How does Tennyson's poem "The Lotos-Eaters" change or revise lines 62–104 in Book IX of Homer's Odyssey?
Tennyson's poem "The Lotos-Eaters" is not so much a revision of as an elaboration upon this section from the Odyssey. Homer's description of the visit to the land of the Lotus Eaters is rather brief. He details how his heroes "landed / in the land of the Lotus Eaters, who eat a flowery food." When some of the men are sent to discover the identity of the Lotus Eaters, they find that "the Lotus Eaters did not intend destruction" and receive lotus fruit to eat themselves. Importantly,
Whoever of them ate the honey-sweet fruit of the lotus
No longer wished to report or come back,
But wanted to stay there among the Lotus Eater men,
To feed on lotus and forget return home.
Ultimately, the men have to be dragged back to the ship, weeping, and tied there.
Tennyson's poem, then, offers further elaboration upon the Lotos Eaters themselves, whom Homer does not really describe, and upon the effects of the fruit. In Homer's poem, we do not know how the sailors were aware that they had landed "in the land of the Lotus Eaters"—they go out deliberately to find these people. In Tennyson's poem, the Lotus Eaters approach the sailors: "the mild-eyed melancholy Lotos-eaters came."
Tennyson's depiction of Lotus Eater country is very much one of a land in stasis, "a land where all things always seem'd the same." The idea that the land and its inhabitants are always, to a certain extent, asleep is conveyed by the semantic field of sleep in the language: "languid," "dream," "slumbrous." The sailors who eat the fruit, accordingly, "deep asleep . . . seem'd, yet all awake," with voices "as voices from the grave." This sleep, then, is perhaps not one they are intended to wake from. The term "Lotos-eaters" is often equated with opium smokers, a common vice in the Victorian age and one which was known to create a similar kind of endless sleepy languidness. Some have argued that Tennyson's poem interprets the behavior of Homer's sailors through the lens of this contemporary understanding. This is supported by Tennyson's comment in the poem that "the poppy hangs in sleep."
Tennyson's poem offers an eerie explanation as to why those who ate the fruit should all have decided to "forget return home." In Homer, we do not see the sailors' point of view; they are not allowed to explain themselves. In "The Lotos-Eaters," the fruit seems to induce a sort of group hallucination:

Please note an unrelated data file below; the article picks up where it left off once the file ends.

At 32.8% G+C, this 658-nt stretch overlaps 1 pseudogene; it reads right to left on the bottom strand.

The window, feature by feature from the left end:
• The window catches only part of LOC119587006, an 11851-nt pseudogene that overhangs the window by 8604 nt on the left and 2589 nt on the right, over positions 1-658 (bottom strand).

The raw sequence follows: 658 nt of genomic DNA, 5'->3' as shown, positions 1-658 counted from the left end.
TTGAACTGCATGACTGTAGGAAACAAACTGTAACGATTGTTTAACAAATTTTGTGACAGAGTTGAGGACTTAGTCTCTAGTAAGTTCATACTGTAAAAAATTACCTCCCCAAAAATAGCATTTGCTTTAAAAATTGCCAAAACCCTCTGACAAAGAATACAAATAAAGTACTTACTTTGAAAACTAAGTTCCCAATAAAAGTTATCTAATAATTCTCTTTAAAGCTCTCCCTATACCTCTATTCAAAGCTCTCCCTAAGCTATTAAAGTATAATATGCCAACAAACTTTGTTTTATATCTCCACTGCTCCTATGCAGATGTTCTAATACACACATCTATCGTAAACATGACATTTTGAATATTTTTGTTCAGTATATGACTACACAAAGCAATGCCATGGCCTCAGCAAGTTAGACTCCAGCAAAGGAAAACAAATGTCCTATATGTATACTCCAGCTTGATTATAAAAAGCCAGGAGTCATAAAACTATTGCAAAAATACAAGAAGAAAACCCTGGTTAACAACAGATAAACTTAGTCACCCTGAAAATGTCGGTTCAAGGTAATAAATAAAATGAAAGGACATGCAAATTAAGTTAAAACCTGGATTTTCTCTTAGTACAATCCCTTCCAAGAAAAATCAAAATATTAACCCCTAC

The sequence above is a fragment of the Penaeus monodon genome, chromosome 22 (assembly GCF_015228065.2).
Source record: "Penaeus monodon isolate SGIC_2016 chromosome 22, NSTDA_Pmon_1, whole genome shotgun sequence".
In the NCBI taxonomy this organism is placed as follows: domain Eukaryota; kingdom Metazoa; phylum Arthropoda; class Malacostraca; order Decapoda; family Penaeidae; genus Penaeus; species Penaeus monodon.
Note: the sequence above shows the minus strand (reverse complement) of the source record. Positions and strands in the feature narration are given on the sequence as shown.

And all at once they sang, "Our island home
Is far beyond the wave; we will no longer roam."
The "choric songs" seem to represent the feelings of these affected sailors and the attitude towards "return home" which, in Homer's poem, we are not presented with. Homer tells us only that the men refused to come back to the ship and had to be dragged there. According to Tennyson, the lotus fruit made the men feel that they had good reason for this. After all, "why should we toil alone" when there is "sweet music here," and "weary seem'd the sea"? While the men still like to dream of the "Fatherland," the idea of embarking once again upon the sea seems an unbearable toil to them by contrast to the lure of "the Lotos-land." The men seem to know, or sense, that to stay here is to accept death, or waking death, but this does not dissuade them:
Is there any peace
In ever climbing up the climbing wave?
All things have rest, and ripen toward the grave
In silence; ripen, fall and cease:
Give us long rest or death, dark death, or dreamful ease.
The Lotus Eaters convince themselves that, while they would like to see their homes again, it may have been too long for them to be welcome and that they will "come like ghosts to trouble joy." They would rather "in the hollow Lotos-land to live and lie reclined" and take an oath to do so.
What is interesting about Tennyson's poem is that it gives voice to those men who, in Homer's epic, are presented only as resistant to their Captain's orders. We can interpret their pleas in two ways—on one hand, as a reasonable protest against a journey which has gone on too long and from which they crave respite. On the other hand, we know that they have eaten of the lotus fruit at this point. Does the lotus fruit simply allow them to express what they had been feeling already, now that they have been given another option? Or does it put ideas in their heads that were not already there? Either way, it illuminates these lines from Homer and helps us consider another point of view on the story.